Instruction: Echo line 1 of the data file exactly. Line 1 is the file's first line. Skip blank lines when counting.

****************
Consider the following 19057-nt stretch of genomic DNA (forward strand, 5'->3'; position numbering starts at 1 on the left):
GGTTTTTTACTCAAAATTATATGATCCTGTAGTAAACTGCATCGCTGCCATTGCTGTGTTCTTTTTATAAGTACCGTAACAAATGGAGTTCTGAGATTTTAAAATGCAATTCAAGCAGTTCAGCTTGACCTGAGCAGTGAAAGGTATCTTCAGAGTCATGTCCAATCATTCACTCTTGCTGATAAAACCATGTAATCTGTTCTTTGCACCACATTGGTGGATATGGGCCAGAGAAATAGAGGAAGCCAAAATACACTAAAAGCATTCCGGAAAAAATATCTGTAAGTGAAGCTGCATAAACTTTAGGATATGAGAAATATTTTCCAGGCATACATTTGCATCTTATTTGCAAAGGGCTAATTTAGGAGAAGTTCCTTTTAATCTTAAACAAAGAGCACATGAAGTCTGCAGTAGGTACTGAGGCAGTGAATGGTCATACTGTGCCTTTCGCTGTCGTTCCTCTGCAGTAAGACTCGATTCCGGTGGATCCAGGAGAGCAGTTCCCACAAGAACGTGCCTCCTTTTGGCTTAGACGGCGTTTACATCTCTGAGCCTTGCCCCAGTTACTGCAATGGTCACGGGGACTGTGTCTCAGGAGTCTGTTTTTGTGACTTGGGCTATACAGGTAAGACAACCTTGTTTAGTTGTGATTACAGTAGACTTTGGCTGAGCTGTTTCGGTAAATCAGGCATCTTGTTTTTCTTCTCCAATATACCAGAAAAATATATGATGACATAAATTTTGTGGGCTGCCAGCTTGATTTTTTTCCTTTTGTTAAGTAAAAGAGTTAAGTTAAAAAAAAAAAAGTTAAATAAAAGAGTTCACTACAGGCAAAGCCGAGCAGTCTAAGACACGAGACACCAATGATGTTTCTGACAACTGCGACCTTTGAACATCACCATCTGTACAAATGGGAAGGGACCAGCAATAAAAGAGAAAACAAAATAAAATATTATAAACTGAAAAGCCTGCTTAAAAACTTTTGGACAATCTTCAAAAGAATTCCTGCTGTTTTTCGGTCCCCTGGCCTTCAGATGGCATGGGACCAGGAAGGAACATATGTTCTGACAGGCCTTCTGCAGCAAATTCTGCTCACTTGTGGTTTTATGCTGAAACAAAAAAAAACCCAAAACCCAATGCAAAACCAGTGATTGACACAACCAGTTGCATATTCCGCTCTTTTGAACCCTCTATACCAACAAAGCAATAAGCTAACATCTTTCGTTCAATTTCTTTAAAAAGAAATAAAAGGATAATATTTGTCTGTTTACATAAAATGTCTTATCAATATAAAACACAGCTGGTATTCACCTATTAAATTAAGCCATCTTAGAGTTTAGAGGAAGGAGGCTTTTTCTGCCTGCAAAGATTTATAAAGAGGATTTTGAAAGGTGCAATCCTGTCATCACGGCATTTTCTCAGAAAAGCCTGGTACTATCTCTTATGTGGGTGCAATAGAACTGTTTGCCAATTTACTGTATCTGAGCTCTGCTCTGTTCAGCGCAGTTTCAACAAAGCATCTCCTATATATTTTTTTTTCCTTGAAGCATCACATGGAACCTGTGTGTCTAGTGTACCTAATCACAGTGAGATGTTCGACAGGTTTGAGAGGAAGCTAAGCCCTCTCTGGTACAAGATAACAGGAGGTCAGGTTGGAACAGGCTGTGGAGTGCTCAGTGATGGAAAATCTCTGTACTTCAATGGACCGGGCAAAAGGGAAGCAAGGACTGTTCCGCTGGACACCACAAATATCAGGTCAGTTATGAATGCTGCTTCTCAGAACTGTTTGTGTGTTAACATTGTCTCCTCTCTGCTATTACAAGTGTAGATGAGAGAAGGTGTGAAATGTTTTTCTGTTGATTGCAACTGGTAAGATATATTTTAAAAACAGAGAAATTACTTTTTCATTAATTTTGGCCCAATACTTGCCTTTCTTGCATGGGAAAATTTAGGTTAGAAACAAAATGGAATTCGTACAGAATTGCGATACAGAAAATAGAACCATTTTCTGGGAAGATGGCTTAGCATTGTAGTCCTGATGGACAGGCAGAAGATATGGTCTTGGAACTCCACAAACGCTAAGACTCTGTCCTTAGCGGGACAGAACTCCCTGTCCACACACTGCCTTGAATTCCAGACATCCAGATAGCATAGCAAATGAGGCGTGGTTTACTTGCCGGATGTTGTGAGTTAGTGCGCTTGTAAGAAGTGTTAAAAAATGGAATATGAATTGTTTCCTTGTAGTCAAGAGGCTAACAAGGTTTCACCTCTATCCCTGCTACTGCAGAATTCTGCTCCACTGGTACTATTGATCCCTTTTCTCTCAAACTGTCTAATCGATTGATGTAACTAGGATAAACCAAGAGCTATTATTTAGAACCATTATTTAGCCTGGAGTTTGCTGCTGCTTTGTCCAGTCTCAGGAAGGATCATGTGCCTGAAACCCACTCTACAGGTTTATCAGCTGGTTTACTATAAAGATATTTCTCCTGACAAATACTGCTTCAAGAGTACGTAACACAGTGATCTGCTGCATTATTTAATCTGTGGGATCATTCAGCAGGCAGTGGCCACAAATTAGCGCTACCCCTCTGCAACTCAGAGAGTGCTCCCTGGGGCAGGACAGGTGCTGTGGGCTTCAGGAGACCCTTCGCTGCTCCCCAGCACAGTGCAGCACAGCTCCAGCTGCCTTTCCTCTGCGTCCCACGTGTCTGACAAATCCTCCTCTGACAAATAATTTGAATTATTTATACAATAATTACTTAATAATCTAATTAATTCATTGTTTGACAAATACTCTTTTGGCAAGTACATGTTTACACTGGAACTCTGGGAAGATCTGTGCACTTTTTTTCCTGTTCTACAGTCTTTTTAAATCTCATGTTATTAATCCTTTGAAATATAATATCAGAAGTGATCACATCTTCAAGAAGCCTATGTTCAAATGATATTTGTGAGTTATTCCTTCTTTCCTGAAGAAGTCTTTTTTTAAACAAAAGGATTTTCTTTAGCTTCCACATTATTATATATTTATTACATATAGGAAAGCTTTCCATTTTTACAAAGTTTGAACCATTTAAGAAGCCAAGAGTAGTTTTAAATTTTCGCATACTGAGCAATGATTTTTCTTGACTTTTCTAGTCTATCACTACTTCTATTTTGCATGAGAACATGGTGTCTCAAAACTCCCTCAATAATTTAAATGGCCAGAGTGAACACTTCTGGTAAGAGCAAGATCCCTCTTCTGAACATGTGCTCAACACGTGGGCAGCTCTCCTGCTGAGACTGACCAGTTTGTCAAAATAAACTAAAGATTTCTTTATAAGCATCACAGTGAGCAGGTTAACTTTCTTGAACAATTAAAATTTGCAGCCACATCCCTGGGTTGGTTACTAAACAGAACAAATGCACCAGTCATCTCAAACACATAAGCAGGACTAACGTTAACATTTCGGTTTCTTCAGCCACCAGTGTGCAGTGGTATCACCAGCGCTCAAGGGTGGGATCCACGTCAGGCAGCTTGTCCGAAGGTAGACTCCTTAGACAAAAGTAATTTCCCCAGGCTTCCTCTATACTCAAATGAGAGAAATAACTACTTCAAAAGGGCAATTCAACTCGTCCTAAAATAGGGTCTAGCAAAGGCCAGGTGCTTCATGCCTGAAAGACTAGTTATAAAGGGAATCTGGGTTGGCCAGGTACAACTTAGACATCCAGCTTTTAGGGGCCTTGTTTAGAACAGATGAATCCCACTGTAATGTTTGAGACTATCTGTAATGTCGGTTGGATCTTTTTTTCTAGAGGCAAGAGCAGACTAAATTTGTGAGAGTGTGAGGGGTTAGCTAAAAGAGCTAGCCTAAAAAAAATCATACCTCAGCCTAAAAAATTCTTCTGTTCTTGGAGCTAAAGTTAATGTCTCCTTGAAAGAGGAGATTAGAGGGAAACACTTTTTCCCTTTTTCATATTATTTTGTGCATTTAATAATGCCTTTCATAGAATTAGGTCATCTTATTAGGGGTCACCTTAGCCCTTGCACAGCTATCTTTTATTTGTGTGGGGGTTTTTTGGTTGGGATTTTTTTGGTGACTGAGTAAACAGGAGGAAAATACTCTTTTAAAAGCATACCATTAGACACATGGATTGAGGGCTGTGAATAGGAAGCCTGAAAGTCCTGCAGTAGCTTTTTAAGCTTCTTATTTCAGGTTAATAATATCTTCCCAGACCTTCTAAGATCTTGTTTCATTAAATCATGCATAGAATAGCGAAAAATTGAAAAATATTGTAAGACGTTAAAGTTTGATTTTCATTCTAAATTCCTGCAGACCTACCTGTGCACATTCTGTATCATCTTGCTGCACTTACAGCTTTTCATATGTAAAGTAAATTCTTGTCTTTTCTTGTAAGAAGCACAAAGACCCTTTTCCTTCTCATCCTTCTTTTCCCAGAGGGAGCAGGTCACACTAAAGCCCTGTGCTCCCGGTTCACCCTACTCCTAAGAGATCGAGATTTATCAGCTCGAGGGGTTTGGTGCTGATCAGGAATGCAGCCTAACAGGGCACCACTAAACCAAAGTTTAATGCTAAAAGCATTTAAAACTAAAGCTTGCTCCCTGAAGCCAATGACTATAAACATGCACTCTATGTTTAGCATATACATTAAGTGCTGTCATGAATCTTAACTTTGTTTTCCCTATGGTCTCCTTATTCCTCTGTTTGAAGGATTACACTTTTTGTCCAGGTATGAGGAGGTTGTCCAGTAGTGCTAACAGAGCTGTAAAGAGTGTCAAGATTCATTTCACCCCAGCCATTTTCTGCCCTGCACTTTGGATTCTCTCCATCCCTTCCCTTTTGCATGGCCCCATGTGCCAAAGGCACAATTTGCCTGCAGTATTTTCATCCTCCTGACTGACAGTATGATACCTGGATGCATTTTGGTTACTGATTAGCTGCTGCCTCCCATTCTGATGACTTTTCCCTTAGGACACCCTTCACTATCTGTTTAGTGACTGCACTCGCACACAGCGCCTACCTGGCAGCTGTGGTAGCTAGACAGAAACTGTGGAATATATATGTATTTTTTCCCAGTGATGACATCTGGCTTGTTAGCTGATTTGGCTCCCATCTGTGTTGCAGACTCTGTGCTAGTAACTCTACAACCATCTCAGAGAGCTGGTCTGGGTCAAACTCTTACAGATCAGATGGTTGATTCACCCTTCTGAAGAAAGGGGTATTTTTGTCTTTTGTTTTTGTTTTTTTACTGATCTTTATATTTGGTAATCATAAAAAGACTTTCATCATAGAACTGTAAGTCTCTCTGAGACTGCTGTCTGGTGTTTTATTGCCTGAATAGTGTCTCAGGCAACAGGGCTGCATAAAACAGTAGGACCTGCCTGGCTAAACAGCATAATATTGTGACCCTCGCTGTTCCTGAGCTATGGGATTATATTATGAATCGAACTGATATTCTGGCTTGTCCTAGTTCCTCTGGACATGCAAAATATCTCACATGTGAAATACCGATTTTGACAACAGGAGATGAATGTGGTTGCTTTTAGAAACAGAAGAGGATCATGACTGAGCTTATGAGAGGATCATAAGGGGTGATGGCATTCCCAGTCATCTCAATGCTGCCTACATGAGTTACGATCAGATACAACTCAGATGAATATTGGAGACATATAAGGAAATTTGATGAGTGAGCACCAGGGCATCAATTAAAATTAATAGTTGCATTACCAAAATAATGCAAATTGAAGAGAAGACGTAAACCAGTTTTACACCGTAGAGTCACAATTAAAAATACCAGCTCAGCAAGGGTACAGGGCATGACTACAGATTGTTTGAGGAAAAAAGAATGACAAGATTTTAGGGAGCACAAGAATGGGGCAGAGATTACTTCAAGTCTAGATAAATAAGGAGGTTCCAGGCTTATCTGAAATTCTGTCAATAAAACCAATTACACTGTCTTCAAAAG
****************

Consider the following 19057-nt stretch of genomic DNA (forward strand, 5'->3'; position numbering starts at 1 on the left):